J. R. Youree, 2nd Lt., Co. E, 34th Texas Cavalry, is found in the National Archives Microfilm
34th Cavalry Texas, J. R. Youree, 2nd Lt., Co. E, "3-" (sic) Regiment Texas Cavalry, appears on a Register containing Rosters of Commissioned Officers, Provisional Army Confederate States. Date of appointment: 1 Mar 1862.
Confederate Archives, Chapter 1, File No. 92, page 494.
Jesse R. Youree, 2nd Lt., Co. E, 2nd Regiment Texas Dismounted Partisans, appears on a copy
of a Roster of the organization named above. Roster dated Camp Allston near Shreveport, LA,
May 23, 1863. Date of appointment 27 Jun 1862. Remarks: Absent without leave.
Muster roll dated Feb. 28 - June 30, 1863, J. R. Youree, 2nd Lt., Co. E, 34th Texas Cavalry, (2nd
Regiment Texas Partisan Rangers, enlisted March 1, 1861 at Bonham, TX, by Capt. J. R. Russell
for 3 years. Present, remarks: commutation for transportation from Bonham to Washita. Due
amount for use of private arms for 4 months as a private.
Voucher No. 62, paid 8 Jul 1863 from Dec. 1862 to 20 Apr 1863, pay $360, signed J. R. Youree,
Roll dated Jan. - Feb. 1864, Jesse R. Youree, 1st Lt., Co. E, remarks: signed roll as commanding
J. R. Youree, 1st Lt., Co. E, Alexander's Regiment, appears on a List of Prisoners of War
captured by Brigadier General Jos. A. Mower near Yellow Bayou LA, 18 May 1864.
J. R. Youree, 1st Lt., Co. E, Alexander's Regiment, appears on a Roll of Prisoners of War
received at New Orleans, LA, from Brigadier General Jos. A. Mower, 21 May 1864. Roll dated
New Orleans, 21 May 1864. Captured at Yellow Bayou, LA, 18 May 1864.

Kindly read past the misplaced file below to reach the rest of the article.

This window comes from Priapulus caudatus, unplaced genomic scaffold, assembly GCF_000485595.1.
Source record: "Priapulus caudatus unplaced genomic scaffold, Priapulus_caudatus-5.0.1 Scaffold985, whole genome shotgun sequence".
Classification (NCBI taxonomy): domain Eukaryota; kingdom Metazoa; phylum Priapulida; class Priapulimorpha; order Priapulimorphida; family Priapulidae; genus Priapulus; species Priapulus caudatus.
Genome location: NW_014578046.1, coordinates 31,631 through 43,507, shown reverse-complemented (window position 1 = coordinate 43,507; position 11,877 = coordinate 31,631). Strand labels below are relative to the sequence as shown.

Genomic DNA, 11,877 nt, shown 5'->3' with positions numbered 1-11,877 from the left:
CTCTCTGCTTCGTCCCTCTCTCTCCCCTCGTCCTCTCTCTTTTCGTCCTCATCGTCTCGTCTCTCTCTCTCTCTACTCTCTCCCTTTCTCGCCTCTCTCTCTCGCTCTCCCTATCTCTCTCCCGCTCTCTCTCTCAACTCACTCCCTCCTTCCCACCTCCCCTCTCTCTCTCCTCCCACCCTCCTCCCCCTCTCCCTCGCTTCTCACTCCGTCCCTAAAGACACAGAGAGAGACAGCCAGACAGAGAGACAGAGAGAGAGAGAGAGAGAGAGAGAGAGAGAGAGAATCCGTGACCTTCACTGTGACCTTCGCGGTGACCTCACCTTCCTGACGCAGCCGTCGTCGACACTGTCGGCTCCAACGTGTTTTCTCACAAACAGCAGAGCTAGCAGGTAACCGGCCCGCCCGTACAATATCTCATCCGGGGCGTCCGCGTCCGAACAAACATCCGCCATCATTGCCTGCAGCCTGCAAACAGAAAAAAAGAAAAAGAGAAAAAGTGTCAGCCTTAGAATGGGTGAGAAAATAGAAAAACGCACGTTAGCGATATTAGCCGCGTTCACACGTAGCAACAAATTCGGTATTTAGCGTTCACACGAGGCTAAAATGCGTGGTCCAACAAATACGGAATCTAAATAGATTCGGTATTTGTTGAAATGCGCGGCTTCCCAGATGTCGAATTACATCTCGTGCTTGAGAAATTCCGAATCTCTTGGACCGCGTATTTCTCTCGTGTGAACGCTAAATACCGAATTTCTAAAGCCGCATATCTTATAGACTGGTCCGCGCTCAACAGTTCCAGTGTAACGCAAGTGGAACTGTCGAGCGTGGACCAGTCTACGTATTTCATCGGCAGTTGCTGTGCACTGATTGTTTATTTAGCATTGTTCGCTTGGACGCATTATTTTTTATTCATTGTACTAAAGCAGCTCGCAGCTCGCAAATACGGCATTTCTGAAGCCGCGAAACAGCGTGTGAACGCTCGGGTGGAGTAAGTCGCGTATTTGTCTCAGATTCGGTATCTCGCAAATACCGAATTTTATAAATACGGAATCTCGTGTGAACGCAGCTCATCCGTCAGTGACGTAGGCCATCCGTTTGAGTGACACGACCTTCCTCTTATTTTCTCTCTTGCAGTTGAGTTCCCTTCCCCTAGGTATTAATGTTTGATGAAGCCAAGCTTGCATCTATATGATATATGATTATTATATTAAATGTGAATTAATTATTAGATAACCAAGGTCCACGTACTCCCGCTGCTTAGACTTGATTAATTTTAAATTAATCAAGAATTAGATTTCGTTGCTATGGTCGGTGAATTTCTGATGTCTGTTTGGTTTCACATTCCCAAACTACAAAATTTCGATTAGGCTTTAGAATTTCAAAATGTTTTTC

J. R. Youree, 1st Lt., Alexander's Texas Regiment, appears on a register of Prisoners of War at
New Orleans, LA. When captured: 18 May 1864. Where captured: Near Yellow Bayou.
Exchanged 22 Jul 1864.
J. R. Youree, 1st Lt., Alexander's Texas Regiment appears on a Roll of Prisoners of War
transferred from New Orleans, LA and exchanged at Red River Landing 22 Jul 1864. Roll dated
Office Commissary of Prisoners, Dept. of the Gulf, N. Orleans, LA, 31 Jul 1864. Where
captured: Yellow Bayou. When captured: 18 May 1864.
J. R. Youree, 1st Lt., Co. E, Alexander's Regiment Dismounted Cavalry, 34th Texas Cavalry,
appears on a copy of a Roster dated Near Monroe, LA, 5 Sep 1864. Date of appointment 22 Aug
1863. Remarks: Absent with leave since July 25.
Roll dated Apr. 1865, absent, leave received 60 days leave absence ____ [unreadable] by
authority of Dept. Head Quarters. J. R. Youree, 2nd Lt., Co. E, Alexander's Regiment appears
on a copy of a List of commissioned officers elected and those relieved at the re-organization of
Colonel Alexander's Regiment, June 27, 1862 in accordance with the provisions of an Act of
Congress, approved April 16, 1862 and G. O. No. -- of Date June 26, 1862. List dated
Headquarters, Dept. Indian Territory, Ft. McCulloch, June 30, 1862. [He] Enlisted in place of C.
I the undersigned, Prisoner of War, belonging to the Army of the Trans-Mississippi Department, having been surrendered by General E. Kirby Smith, C. S. A., Commanding said Department to Major General E. R. S. Canby, U. S. A., Commanding Army and Division of West Mississippi, do hereby give my solemn PAROLE OF HONOR, that I will not hereafter serve in the Armies of the Confederate States, or any military whatever, against the United States of America, or render aid to the enemies of the latter, until properly exchanged in such manner as shall be mutually approved by the respective authorities.
Residence: Jackson Co., MO.
Done at Shreveport, LA this 19th day of June 1865.
Signed J. R. Youree, 1st Lt., Co. E, 34 Regiment Texas
Note: Robert S. Weddle, Plow-Horse Cavalry: The Caney Creek Boys of the 34th Cavalry,
(Austin, TX: Madrona Press, 1976.) mentions a William Youree several times. There is no
Confederate service record for an individual of this name. It must be assumed that the author had
William Youree as an incorrect name instead of Jesse R. Youree.
©Ron Brothers and Joyce Chiles Hines, All Rights Reserved, 1999.
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July 13, 1999